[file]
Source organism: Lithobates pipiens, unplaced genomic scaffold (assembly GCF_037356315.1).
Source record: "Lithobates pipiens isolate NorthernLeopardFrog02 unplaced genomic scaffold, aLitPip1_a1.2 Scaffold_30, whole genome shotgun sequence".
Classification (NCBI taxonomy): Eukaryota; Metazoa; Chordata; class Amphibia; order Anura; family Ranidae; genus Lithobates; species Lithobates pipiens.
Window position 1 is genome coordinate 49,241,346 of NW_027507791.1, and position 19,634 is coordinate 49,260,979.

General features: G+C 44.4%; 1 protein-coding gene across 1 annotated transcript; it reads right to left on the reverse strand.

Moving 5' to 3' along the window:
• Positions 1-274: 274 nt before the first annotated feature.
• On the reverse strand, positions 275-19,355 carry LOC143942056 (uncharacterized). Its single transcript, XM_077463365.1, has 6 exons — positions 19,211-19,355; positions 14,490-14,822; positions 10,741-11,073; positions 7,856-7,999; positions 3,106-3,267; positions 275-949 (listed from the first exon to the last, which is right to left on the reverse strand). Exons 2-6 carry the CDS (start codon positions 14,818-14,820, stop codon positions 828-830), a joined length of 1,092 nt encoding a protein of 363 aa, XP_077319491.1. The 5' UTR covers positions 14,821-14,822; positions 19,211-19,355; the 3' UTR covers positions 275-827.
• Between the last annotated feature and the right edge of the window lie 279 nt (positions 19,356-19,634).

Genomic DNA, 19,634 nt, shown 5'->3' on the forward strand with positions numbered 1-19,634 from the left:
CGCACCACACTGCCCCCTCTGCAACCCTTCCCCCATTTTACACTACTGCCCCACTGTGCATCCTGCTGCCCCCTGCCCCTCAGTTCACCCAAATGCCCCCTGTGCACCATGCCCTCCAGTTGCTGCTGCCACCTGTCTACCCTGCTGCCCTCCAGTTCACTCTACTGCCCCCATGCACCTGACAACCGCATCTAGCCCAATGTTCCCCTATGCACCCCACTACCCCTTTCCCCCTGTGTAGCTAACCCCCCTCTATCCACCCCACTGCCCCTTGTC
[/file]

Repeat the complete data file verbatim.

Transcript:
Source organism: Lithobates pipiens, unplaced genomic scaffold (assembly GCF_037356315.1).
Source record: "Lithobates pipiens isolate NorthernLeopardFrog02 unplaced genomic scaffold, aLitPip1_a1.2 Scaffold_30, whole genome shotgun sequence".
Classification (NCBI taxonomy): Eukaryota; Metazoa; Chordata; class Amphibia; order Anura; family Ranidae; genus Lithobates; species Lithobates pipiens.
Window position 1 is genome coordinate 49,241,346 of NW_027507791.1, and position 19,634 is coordinate 49,260,979.

General features: G+C 44.4%; 1 protein-coding gene across 1 annotated transcript; it reads right to left on the reverse strand.

Moving 5' to 3' along the window:
• Positions 1-274: 274 nt before the first annotated feature.
• On the reverse strand, positions 275-19,355 carry LOC143942056 (uncharacterized). Its single transcript, XM_077463365.1, has 6 exons — positions 19,211-19,355; positions 14,490-14,822; positions 10,741-11,073; positions 7,856-7,999; positions 3,106-3,267; positions 275-949 (listed from the first exon to the last, which is right to left on the reverse strand). Exons 2-6 carry the CDS (start codon positions 14,818-14,820, stop codon positions 828-830), a joined length of 1,092 nt encoding a protein of 363 aa, XP_077319491.1. The 5' UTR covers positions 14,821-14,822; positions 19,211-19,355; the 3' UTR covers positions 275-827.
• Between the last annotated feature and the right edge of the window lie 279 nt (positions 19,356-19,634).

Genomic DNA, 19,634 nt, shown 5'->3' on the forward strand with positions numbered 1-19,634 from the left:
CGCACCACACTGCCCCCTCTGCAACCCTTCCCCCATTTTACACTACTGCCCCACTGTGCATCCTGCTGCCCCCTGCCCCTCAGTTCACCCAAATGCCCCCTGTGCACCATGCCCTCCAGTTGCTGCTGCCACCTGTCTACCCTGCTGCCCTCCAGTTCACTCTACTGCCCCCATGCACCTGACAACCGCATCTAGCCCAATGTTCCCCTATGCACCCCACTACCCCTTTCCCCCTGTGTAGCTAACCCCCCTCTATCCACCCCACTGCCCCTTGTC